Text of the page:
Mainline functionality involves testing the individual features and functions of the software to ensure they work correctly. It includes verifying that all buttons, menus, forms, links, and other interactive elements behave as intended.

Input validation

Input validation checks how the software handles different types of input data. It ensures that the application validates user inputs appropriately, such as accepting valid inputs and rejecting invalid or unexpected inputs.


Functional testing also focuses on testing the interaction between different components or modules of the software. It ensures that other parts of the system work together seamlessly and exchange data correctly.

Error Conditions

This tests how the software responds to error conditions. It involves deliberately introducing errors or exceptions to see if the software handles them gracefully, displays appropriate error messages, and recovers from errors without crashing or losing data.


This includes testing the system’s accessibility for users.

Basic Usability

This aspect involves testing the software from a user’s perspective. It aims to assess whether the application is easy to use, understand, and navigate and whether it meets the needs and expectations of the target users.


Functional testing also considers the compatibility of the software with different environments, such as operating systems, browsers, hardware devices, or network configurations. It ensures that the software functions correctly across various platforms.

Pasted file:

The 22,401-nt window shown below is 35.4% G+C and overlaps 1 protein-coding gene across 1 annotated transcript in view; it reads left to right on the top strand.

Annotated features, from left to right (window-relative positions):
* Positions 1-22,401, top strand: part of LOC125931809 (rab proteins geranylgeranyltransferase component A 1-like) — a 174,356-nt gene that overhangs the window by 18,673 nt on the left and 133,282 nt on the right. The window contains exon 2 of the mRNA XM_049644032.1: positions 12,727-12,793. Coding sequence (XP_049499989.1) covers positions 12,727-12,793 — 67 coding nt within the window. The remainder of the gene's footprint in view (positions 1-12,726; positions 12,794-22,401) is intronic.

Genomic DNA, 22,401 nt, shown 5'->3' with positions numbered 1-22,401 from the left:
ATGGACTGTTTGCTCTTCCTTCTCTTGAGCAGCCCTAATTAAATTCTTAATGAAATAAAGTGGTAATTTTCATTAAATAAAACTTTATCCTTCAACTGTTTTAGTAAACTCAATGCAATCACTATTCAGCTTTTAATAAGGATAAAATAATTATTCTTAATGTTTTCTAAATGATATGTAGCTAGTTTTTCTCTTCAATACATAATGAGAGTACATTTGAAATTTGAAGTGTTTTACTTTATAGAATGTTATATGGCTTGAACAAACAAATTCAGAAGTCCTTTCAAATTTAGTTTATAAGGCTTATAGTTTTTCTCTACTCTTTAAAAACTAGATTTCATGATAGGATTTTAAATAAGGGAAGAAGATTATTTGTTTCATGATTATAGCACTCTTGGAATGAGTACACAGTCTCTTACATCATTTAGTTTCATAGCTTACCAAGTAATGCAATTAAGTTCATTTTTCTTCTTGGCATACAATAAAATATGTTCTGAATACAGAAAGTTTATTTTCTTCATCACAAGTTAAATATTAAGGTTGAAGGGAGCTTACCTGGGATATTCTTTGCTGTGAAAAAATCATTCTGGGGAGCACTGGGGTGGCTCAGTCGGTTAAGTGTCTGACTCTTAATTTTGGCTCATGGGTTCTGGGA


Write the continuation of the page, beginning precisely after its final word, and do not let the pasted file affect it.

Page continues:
These are some common areas that are typically covered in functional testing. However, the specific aspects and focus of functional testing may vary depending on the nature of the software, its requirements, and the testing objectives.

Types of Functional Testing

There are different types of Functional Testing and a few of them are explained below.

Unit Testing

Unit testing is a functional testing technique that verifies the correctness of individual units or modules within the application.

Integration Testing

Integration testing involves testing the combined units as a group to identify any faults in their interaction.

Smoke Testing

Smoke testing ensures that the essential functions or features of the application are working properly, serving as a preliminary check.

User Acceptance Testing

The client conducts User acceptance testing to certify that the system meets the requirements and functions as intended before release.

System Testing

System testing assesses the compliance of the integrated system with the specified requirements.

Regression Testing